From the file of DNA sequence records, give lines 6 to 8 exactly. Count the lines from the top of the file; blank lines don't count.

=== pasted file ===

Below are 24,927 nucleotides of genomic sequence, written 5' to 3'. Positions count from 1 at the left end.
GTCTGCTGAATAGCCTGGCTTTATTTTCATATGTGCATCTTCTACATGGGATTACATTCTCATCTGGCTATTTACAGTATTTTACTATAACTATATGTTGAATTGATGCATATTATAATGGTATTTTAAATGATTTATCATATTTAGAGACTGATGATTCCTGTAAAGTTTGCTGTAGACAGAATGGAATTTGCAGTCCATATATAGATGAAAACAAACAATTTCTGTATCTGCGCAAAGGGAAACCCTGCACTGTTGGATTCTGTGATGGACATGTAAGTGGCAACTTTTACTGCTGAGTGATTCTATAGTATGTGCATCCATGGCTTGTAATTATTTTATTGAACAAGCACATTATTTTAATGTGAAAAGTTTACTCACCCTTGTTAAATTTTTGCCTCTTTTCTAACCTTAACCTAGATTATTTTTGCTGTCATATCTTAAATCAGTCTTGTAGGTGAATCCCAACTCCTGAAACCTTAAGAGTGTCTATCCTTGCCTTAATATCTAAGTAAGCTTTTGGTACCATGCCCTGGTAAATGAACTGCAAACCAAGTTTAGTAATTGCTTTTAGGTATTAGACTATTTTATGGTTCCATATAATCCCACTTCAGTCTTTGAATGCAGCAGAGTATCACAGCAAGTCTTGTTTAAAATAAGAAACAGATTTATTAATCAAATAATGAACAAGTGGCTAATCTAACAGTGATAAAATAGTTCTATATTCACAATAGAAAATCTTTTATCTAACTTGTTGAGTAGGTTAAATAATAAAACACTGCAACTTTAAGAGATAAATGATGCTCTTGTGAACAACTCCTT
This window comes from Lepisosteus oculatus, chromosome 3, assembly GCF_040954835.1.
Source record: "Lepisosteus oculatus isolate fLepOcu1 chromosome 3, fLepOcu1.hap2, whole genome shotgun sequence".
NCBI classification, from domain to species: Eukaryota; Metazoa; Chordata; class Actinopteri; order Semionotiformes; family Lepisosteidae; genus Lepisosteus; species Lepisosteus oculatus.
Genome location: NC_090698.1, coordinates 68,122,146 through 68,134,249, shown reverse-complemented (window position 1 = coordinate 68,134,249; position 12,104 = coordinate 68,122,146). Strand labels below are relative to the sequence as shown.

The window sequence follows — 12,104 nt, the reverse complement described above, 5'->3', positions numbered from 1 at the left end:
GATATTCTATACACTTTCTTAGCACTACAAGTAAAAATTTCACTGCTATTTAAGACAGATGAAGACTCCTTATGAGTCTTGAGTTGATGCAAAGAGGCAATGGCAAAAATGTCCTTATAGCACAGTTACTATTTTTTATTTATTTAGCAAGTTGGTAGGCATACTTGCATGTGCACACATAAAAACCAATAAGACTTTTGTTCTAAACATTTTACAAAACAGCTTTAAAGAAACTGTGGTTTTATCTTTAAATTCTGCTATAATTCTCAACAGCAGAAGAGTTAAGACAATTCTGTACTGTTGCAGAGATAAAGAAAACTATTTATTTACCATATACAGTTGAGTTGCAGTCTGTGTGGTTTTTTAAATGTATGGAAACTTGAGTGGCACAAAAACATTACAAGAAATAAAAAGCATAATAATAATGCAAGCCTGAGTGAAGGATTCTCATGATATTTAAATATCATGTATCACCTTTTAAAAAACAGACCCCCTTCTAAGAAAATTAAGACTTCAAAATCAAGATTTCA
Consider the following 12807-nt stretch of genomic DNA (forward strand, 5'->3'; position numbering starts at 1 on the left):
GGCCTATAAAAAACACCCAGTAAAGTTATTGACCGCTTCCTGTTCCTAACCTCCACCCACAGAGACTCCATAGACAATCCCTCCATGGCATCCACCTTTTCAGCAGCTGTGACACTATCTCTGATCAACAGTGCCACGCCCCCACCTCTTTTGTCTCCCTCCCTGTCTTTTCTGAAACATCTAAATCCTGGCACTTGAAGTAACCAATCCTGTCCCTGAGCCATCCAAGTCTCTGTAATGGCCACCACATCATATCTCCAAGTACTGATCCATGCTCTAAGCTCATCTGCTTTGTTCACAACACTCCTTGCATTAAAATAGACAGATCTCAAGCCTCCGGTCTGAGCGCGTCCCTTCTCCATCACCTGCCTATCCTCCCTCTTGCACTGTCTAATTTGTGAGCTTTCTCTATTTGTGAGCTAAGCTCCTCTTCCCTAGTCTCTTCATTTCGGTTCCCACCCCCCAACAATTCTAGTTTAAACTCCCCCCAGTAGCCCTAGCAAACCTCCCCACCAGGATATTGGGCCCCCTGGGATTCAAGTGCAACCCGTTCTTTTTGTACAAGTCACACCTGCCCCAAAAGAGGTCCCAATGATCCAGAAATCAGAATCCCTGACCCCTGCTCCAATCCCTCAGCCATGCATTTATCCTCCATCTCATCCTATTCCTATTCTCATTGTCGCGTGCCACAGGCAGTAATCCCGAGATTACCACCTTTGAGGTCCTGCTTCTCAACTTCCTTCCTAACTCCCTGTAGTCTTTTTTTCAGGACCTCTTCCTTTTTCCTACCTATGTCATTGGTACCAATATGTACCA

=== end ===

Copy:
Genome location: NC_090698.1, coordinates 68,122,146 through 68,134,249, shown reverse-complemented (window position 1 = coordinate 68,134,249; position 12,104 = coordinate 68,122,146). Strand labels below are relative to the sequence as shown.

The window sequence follows — 12,104 nt, the reverse complement described above, 5'->3', positions numbered from 1 at the left end:
GATATTCTATACACTTTCTTAGCACTACAAGTAAAAATTTCACTGCTATTTAAGACAGATGAAGACTCCTTATGAGTCTTGAGTTGATGCAAAGAGGCAATGGCAAAAATGTCCTTATAGCACAGTTACTATTTTTTATTTATTTAGCAAGTTGGTAGGCATACTTGCATGTGCACACATAAAAACCAATAAGACTTTTGTTCTAAACATTTTACAAAACAGCTTTAAAGAAACTGTGGTTTTATCTTTAAATTCTGCTATAATTCTCAACAGCAGAAGAGTTAAGACAATTCTGTACTGTTGCAGAGATAAAGAAAACTATTTATTTACCATATACAGTTGAGTTGCAGTCTGTGTGGTTTTTTAAATGTATGGAAACTTGAGTGGCACAAAAACATTACAAGAAATAAAAAGCATAATAATAATGCAAGCCTGAGTGAAGGATTCTCATGATATTTAAATATCATGTATCACCTTTTAAAAAACAGACCCCCTTCTAAGAAAATTAAGACTTCAAAATCAAGATTTCA